This week we're taking a long look at all the networks as they head into the new season, to gauge their odds of either staying on top or getting out of the basement. We've covered NBC and the CW, and now it's time for CBS, the perennial No. 1 network in total viewers. Can its new procedurals grab the torch from its aging franchises? Will Ashton Kutcher be able to keep the Monday night comedy block as strong as Charlie Sheen did? Let's make like an ophthalmologist and check out the Eye. (That joke won Most Ham-handed Play on Words in 2009 and 2010. Come on, threepeat!)
Preseason standing: CBS never misses a chance to tout itself on air as the No. 1 network, and with good reason: It's way ahead of everyone else in terms of overall eyeballs. It averaged over 11.5 million viewers last season, the eighth time in the past nine years it's ended up in first. What's more, the Eye averages nearly 2 million more viewers than the No. 2 network in viewers (Fox) and has an audience more than 50 percent bigger than NBC's (7 million). But CBS has challenges: It's still a distant second to Fox in terms of viewers under 50, and its biggest hits have been on the air for more than five years (which means they're not likely to increase their ratings).
Primary goal: Finding the next CSI. Mock CBS all you will for its abundance of procedural crime dramas, but the fact is, folks love to see bad guys get caught. And while the Eye still has procedurals with plenty of Nielsen pep (NCIS, Criminal Minds), and its three CSI series are still doing decent numbers, it needs to freshen its roster with another slugger. Last season's Hawaii Five-O did well enough to merit a second season, but it wasn't the home run the network might have hoped for given the brand name. With Unforgettable (Poppy Montgomery as a detective with a photographic memory) and Person of Interest (Lost's Michael Emerson dispatches former special agent Jim "Son of God" Caviezel to head off crimes before they happen), CBS is hoping it has found shows with enough of a "wow" factor to bring back viewers who love whodunits but had grown overly familiar with the Eye's aging army of heroes with badges. And resurgent TV fave Ted Danson stepping into CSI could make that show seem new again, too.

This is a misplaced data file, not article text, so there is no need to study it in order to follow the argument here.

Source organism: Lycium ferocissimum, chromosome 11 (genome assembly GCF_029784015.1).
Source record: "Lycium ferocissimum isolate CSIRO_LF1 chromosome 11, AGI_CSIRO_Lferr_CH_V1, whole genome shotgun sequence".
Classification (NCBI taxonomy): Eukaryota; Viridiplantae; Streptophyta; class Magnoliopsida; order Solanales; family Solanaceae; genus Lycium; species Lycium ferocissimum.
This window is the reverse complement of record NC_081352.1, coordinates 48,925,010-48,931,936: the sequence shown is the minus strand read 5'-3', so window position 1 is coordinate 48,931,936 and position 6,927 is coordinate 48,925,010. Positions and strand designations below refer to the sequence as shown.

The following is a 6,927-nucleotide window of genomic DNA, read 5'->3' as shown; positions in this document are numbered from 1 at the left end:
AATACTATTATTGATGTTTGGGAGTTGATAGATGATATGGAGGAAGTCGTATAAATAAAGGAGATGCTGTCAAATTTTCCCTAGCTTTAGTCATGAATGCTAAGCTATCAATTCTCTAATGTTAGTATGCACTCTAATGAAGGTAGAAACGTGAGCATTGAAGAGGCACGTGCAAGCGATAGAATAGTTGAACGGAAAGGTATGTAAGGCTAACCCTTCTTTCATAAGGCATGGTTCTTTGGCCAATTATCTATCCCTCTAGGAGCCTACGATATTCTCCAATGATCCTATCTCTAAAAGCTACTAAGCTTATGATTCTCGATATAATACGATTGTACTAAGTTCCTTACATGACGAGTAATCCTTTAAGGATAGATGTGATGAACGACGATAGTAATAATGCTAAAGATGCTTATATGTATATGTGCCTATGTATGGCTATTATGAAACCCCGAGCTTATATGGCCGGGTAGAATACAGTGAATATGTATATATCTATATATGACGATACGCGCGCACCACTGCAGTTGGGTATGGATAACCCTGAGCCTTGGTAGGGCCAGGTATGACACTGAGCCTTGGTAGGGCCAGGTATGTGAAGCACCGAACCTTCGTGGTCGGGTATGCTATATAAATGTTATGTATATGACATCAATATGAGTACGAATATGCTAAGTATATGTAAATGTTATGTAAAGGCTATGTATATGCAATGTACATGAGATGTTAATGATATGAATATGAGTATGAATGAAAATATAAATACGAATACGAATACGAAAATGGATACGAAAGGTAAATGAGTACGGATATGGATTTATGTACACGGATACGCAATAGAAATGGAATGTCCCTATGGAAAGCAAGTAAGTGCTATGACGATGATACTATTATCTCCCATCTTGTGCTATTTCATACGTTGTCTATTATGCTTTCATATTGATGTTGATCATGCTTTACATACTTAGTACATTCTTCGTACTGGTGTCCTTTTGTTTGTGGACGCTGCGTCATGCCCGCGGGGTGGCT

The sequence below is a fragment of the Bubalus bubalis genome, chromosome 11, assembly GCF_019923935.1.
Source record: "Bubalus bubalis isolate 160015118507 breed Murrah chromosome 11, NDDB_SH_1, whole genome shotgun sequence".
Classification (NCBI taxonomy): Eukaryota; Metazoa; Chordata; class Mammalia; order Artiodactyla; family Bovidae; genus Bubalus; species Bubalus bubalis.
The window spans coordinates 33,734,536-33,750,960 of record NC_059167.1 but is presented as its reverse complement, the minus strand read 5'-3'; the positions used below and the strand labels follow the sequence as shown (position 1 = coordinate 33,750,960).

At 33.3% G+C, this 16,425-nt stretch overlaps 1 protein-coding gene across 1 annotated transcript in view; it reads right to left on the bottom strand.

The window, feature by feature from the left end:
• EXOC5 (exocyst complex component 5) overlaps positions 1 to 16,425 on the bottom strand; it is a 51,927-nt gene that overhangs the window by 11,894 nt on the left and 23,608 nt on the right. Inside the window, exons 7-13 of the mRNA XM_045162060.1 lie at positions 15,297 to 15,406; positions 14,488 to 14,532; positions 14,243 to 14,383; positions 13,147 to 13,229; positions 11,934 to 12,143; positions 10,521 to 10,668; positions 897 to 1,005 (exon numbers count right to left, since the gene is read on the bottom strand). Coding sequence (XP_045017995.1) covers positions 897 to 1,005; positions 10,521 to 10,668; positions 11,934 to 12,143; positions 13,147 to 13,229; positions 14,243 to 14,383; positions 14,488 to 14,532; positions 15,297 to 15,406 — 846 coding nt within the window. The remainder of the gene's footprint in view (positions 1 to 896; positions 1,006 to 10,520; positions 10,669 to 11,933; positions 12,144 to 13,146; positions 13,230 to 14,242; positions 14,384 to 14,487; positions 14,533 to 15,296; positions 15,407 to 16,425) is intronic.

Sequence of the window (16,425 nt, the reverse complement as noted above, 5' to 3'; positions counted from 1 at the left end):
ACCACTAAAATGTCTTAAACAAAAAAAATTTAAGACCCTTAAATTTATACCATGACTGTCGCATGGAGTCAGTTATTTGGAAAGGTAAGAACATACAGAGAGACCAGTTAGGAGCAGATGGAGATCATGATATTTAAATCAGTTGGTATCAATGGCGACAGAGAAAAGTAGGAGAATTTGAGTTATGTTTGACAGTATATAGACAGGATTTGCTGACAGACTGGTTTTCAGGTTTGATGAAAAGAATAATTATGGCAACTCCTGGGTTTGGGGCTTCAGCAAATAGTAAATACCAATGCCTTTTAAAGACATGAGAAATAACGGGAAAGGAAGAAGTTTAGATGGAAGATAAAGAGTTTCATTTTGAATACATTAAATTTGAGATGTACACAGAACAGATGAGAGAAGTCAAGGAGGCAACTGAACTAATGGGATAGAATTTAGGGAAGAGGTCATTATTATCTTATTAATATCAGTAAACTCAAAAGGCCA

Most promising new show: When they announced the addition of Person of Interest last May, CBS officials were quick to tout the fact that it was the highest-testing pilot ever in CBS's audience research history. That's why the show is replacing CSI Thursdays at nine (CSI moves to Wednesday at ten), and why there's a good chance it will be a hit. But we actually think Unforgettable (once known by the incredibly awesome title The Rememberer) could end up with a bigger upside for the Eye. Neither Parenthood nor Body of Proof are particularly tough competition, and Unforgettable just feels like a down-the-middle CBS hit.
Veterans on the bubble: CSI: Miami and CSI:NY flirted with cancellation the past couple of seasons, and they'll remain on probation this year. Rules of Engagement survives on Saturdays just to accumulate enough episodes for syndication. Two and a Half Men seems likely to last at least two more seasons, unless viewers completely reject Ashton Kutcher, in which case, its high price tag could put it in danger next May.
How they'll finish: Odds are CBS will end up No. 1 in viewers again. A second-place finish in adults 18 to 49 also seems likely, unless ABC or NBC have big turnarounds.